Mr Liang Eng Hwa: To ask the Minister for Trade and Industry (a) how has the rise in the number of factoryless goods producing firms changed Singapore's economic competitiveness and its capacity to export; and (b) what are the implications to job creation and prospects as well as overall economic value-add in Singapore.
Oral Answer (to be attributed to Senior Minister of State for Trade and Industry Mr Chee Hong Tat)
- Singapore’s manufacturing
ecosystem has become more diverse over the years, with a shift towards
higher-value activities. This includes a rise in the number of Factoryless
Goods Producing Firms (FGPFs). These are firms that undertake pre-production
activities such as R&D and product design in Singapore, but outsource the
physical production to another company, which could be located in Singapore or
- FGPFs contribute to our
economy in several ways. First, due to the high-value nature of their
activities in Singapore, FGPFs contributed to 5.2% of the value-added of the
manufacturing sector in 2016, even though they accounted for around 0.5% of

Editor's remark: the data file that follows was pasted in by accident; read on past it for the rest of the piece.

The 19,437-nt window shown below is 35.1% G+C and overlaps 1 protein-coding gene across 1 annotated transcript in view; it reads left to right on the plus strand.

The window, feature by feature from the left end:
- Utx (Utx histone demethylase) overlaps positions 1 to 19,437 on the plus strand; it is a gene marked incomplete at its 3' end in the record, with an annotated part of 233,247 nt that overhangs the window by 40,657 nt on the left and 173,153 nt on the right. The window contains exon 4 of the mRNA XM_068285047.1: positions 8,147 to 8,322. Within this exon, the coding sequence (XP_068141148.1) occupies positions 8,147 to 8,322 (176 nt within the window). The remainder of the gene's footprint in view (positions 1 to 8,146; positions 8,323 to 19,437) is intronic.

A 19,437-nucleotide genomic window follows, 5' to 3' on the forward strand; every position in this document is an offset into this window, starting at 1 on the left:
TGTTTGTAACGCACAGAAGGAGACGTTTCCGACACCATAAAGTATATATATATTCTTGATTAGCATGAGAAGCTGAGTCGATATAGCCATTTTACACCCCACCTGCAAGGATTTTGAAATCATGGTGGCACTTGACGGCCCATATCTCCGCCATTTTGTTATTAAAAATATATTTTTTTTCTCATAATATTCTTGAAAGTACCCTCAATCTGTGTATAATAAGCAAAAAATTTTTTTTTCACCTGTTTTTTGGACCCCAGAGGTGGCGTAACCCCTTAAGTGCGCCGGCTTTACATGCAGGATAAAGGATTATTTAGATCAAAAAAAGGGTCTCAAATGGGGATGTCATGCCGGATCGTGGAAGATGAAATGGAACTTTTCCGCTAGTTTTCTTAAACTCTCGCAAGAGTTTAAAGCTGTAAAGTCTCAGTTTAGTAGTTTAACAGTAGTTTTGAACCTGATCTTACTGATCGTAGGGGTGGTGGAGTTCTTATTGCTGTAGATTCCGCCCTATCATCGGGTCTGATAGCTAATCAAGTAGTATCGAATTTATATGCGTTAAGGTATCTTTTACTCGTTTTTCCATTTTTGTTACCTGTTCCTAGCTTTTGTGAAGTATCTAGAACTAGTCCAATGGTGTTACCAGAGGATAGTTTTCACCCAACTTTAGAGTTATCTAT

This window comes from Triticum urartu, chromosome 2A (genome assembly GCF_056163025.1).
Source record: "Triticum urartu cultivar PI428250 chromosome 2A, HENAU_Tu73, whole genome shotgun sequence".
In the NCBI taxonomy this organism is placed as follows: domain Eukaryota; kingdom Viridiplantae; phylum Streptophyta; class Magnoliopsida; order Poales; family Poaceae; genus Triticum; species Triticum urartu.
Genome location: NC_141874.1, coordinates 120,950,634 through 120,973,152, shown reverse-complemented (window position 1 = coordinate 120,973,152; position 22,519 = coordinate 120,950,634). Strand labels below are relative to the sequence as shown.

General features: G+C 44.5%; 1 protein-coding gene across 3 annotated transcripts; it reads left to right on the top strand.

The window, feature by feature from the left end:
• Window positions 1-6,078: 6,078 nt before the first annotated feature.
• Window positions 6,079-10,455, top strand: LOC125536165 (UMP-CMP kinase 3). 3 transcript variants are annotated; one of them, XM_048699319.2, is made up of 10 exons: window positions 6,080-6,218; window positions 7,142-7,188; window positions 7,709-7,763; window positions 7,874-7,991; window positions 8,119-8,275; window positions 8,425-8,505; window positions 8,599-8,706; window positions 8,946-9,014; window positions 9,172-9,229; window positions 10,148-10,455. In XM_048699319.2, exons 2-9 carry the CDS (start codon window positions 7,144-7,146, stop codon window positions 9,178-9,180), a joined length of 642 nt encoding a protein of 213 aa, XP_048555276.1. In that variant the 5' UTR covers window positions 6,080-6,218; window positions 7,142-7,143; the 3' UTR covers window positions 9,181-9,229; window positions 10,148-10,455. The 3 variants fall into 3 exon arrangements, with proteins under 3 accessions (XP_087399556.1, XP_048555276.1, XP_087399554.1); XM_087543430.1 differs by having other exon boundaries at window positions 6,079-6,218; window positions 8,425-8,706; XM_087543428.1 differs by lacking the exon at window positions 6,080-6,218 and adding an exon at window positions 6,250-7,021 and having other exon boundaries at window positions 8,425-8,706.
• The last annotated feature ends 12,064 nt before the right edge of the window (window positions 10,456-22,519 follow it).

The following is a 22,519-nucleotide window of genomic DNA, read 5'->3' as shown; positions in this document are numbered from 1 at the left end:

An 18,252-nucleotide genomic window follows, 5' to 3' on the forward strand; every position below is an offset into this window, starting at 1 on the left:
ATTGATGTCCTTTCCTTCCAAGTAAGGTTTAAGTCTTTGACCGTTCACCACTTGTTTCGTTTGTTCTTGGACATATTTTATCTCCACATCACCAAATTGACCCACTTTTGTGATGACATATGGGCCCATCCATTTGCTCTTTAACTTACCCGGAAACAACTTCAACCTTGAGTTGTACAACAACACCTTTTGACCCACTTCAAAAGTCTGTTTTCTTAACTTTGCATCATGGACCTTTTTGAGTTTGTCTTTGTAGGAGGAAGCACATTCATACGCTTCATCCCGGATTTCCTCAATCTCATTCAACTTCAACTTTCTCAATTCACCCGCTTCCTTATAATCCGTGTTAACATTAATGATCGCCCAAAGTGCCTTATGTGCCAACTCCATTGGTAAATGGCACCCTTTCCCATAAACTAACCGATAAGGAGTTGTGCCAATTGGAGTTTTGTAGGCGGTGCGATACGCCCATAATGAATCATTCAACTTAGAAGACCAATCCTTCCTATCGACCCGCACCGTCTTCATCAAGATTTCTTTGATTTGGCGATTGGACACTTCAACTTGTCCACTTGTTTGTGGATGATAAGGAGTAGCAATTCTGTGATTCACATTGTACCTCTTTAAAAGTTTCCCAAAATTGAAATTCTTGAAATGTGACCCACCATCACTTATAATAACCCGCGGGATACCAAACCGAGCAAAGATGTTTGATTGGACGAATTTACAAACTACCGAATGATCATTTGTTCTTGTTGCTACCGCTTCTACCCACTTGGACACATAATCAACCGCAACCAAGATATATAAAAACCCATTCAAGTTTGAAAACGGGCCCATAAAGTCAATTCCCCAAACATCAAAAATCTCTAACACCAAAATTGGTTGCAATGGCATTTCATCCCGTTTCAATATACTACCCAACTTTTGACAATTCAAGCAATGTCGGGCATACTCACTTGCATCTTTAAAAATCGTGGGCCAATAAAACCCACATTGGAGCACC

manufacturing firms. They also provide business to firms in supporting
industries that are engaged in logistics, sales and marketing.
FGPFs generate skilled and well-paying jobs. In 2016, FGPFs accounted for
around 2,700 jobs in the manufacturing sector. Around two-thirds of these jobs
were filled by Singaporeans. About 80% of the 2,700 jobs were skilled jobs that
provide higher salaries for the workers.
FGPFs conduct R&D with local contract manufacturers and equipment suppliers
to jointly develop advanced production processes. Such partnerships help to
strengthen the capabilities and competitiveness of our manufacturing
- Manufacturing remains an important part of Singapore's economy. The Government will continue to strengthen and upgrade our manufacturing capabilities by attracting investments in both production and production-related services, and helping Singapore companies to raise their productivity and move into higher-value manufacturing activities.